Recently BlueVa opined that pollings shows that President Obama is a complete non-factor in this years Governors race and goes on to quote polling data, etc., to say that it is ridiculous to call the McDonnell-Deeds contest a referendum on President Obama.
Now two new polls show Bob McDonnell opening an even larger lead against Creigh Deeds, and is is a lead large enough that even most fervent Dems are writing of a potential blowout next week with jarring consequences for Democratic candidates in HOD races.
A particular passage from the PPP polling data that is causing this wailing and gnashing of teeth:
There is some indication in the recent polls that Democratic voters are giving up on this race. At the beginning of September 38% of likely voters were Democrats. By the end of the month it was 37%, a week ago it was down to 33% and now it’s at just 31%. That trend has major implications for the party’s candidates further down the ballot.
I am not a pollster, nor do I play one on television. But a margin this large (even in a contrarian state like Virginia) makes me wonder how can President Obama NOT be a factor? Anecdotal evidence has me thinking that Obama is likely part of the equation, and the Democrats ignore that to their peril as the 2010 mid-term elections begin to peer over the horizon.
It is no secret that Creigh Deeds has not run a good campaign. Maybe he really did not think he would get the nomination, and that was why his reaction was so slow. First he didn’t know about the thesis (no oppo research?). Then he focused on the thesis without making the case for himself. Next came verbal blunders on matters of importance to the electorate in general (taxes) and his liberal base (public option). Things have not gone smoothly for Brother Creigh.
However, I don’t think you can write off the margin to a bad campaign and liberal voters who are unhappy with the nominee. I think that the reality is that Obama, or the national issues he is driving, is having an impact.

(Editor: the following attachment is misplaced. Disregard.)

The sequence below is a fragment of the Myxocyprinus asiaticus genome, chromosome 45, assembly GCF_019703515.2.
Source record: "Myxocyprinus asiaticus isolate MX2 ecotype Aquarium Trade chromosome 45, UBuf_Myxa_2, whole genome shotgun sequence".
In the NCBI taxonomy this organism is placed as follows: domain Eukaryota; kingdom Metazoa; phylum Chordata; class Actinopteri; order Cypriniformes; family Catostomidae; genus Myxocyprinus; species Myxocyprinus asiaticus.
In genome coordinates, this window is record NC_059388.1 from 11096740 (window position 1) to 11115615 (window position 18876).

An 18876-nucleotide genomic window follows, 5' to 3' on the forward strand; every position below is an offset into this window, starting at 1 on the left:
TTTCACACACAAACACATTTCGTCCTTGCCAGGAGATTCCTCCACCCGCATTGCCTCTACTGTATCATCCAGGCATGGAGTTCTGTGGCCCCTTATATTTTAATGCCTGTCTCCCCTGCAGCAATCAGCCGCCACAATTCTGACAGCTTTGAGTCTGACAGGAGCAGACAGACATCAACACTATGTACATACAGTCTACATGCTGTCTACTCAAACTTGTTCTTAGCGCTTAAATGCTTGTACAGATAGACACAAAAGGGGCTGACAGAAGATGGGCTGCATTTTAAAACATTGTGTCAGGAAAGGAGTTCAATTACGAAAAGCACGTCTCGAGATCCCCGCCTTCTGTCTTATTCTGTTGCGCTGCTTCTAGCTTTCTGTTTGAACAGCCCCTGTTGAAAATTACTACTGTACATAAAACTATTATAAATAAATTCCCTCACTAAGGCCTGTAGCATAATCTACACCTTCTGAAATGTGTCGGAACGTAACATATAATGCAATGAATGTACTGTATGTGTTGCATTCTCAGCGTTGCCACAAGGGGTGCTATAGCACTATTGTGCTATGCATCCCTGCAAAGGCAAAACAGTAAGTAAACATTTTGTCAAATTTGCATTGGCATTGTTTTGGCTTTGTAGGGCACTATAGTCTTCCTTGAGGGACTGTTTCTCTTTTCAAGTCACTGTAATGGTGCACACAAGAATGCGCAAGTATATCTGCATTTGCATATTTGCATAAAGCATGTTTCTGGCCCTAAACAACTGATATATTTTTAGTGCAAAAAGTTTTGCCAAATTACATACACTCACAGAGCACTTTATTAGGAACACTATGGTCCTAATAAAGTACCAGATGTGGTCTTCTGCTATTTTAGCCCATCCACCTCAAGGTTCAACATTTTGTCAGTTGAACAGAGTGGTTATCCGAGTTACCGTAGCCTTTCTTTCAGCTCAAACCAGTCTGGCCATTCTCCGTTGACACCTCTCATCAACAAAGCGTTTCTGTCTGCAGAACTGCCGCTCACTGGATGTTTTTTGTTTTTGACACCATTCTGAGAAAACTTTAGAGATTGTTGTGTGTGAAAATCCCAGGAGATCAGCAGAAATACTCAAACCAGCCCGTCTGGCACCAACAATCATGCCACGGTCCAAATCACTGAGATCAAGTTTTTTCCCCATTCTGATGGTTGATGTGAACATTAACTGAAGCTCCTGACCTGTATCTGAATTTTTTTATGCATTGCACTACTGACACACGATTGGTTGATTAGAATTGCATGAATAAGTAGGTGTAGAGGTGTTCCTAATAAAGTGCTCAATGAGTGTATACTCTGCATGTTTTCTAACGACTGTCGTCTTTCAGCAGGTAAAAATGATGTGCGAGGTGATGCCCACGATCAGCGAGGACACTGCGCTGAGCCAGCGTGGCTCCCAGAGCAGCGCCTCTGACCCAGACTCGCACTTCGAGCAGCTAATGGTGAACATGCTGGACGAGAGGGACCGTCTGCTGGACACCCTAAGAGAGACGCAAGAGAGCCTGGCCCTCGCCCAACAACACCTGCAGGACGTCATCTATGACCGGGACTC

Consider the last 25 years or so of gubernatorial elections:
1985-Baliles-Reagan second term, no real national issues (iran contra/Bork hit after the election)-no presidential backlash, Baliles wins by 10.4 points.
1989-Wilder-Supreme Court decision spurs abortion angle, African-American running for Governor, recession not yet here, no presidential backlash, Wilder squeaks in (just out of recount territory)
1993-Allen-Health care backlash in full sway, Terry runs terrible campaign, Allen swamps-real possibility of presidential backlash, which came full circle in the 1994 mid-term elections. (15%+ difference)
1997-Gilmore-Car Tax, no presidential backlash, Gilmore swamps Don Beyer (13% difference)
2001-Warner-aftermath of 9/11 freezes electioneering and focus remains on bad last year of Gilmore admin and tech meltdown mini recession-no presidential backlash
2005-Kaine-campaign between two statewide winners (v. Kilgore), bad GOP juju begins with the mismanagement of Hurricane Katrina efforts and bad news from Iraq-minimal presidential backlash begins and reaching to future elections, but not enough to carry Democratic ticket.
What I see is an electorate that focuses primarily on Virginia issues. Without an absorbing state issue (car tax) the only time we have seen a margin of more than 10% was in 1985 when Wyatt Durrette had adopted very conservative positions on a variety of issues as a result of his 1977 loss of the AG nomination…and paid for it in the general.
I don’t see that this election is all about President Obama…but if the final margin stays as high as these polls indicates it currently is, then anecdotal evidence suggests that Obama is a factor. The only time a Virgina governor’s election has seen margins like this was in 1993 when there was significant dissatisfaction toward Bill Clinton.
Yep, I know…crazy talk. But politics is as much art as science, and I suspect that the ground is becoming more fertile by the day for a significant GOP comeback in 2010-and if the Democratic Party doesn’t think Obama is a factor in that process they could be looking at consecutive unhappy November “victory parties”.